If you like to have control over your images, Raw is the way to go. Some point and shoots have the ability to capture in Raw format. As far as I know, all DSLR’s can capture in Raw. Each manufacturer has its own format. You can tell what brand of camera was used to take an image just by the file extension. For example, Canon uses .CR2; Nikon uses .NEF; Panasonic uses .RW2, and so on.
The first time I shot in Raw, I chose the option JPEG+Raw, meaning that each image would be saved in two versions. That way, I would have the best of both worlds. To my surprise, when I looked at the set of images, the JPEG images looked better than the Raw. That is because the camera had already made the adjustments mentioned above to the JPEG version. It was up to me to make the adjustments to the Raw image, according to my style and vision. There are Raw Converters (software) specific to each manufacturer, but I prefer to use Adobe’s Lightroom software, once I have imported, tagged, and rated the images. The same functionality is included in Photoshop as Adobe Camera Raw (ACR), with a slightly different user interface.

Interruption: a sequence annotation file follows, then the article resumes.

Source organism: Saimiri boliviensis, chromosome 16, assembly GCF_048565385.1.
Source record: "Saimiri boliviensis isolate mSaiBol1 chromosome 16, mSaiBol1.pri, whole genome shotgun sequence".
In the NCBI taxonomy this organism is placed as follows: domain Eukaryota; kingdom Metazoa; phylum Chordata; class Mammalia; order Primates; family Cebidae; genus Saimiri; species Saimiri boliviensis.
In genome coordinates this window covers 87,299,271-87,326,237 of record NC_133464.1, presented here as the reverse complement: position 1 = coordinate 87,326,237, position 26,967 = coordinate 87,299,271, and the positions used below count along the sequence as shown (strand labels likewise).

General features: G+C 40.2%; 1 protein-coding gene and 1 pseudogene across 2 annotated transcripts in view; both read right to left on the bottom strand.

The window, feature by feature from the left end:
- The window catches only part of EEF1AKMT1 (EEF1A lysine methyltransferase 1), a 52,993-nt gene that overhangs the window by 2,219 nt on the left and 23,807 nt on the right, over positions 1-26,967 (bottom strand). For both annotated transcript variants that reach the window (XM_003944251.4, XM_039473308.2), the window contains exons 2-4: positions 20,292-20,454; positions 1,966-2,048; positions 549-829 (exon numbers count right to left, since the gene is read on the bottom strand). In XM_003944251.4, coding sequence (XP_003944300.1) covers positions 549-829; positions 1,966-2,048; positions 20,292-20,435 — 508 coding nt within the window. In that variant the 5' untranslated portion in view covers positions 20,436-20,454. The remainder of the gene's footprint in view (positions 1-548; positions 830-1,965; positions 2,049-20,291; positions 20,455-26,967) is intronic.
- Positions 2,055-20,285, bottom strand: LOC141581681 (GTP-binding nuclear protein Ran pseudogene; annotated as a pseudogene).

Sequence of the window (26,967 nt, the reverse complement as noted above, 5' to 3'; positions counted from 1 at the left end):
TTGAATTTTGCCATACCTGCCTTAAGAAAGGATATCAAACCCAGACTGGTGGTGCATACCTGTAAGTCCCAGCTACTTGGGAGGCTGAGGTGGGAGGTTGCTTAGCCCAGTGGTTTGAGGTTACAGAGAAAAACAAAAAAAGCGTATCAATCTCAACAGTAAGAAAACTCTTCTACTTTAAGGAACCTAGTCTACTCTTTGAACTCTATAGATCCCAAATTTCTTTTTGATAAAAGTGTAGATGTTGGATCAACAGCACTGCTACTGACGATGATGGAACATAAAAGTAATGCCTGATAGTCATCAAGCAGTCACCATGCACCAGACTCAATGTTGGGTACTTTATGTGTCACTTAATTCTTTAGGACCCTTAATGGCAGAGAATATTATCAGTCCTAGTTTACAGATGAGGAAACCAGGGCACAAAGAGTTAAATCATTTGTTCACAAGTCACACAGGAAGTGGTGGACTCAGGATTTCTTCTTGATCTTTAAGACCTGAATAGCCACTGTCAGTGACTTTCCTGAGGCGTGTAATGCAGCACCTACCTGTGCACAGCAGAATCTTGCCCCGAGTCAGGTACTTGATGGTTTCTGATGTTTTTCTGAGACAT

To help illustrate the difference between JPEG and Raw, the following two images were taken from a single shot with the JPEG+Raw setting turned on. The camera was a Canon Rebel XTi. The original file size of the JPEG (on the left) was 3.8 MB, and the file size of the Raw image on the right was 12.3 MB. I brought each image into Photoshop and made a small selection in roughly the same area of each image. I did not make any adjustments to either image.